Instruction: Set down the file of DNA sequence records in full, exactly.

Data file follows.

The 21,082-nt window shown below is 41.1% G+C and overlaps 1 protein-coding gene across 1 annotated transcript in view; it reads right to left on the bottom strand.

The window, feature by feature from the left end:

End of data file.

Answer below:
The 21,082-nt window shown below is 41.1% G+C and overlaps 1 protein-coding gene across 1 annotated transcript in view; it reads right to left on the bottom strand.

The window, feature by feature from the left end: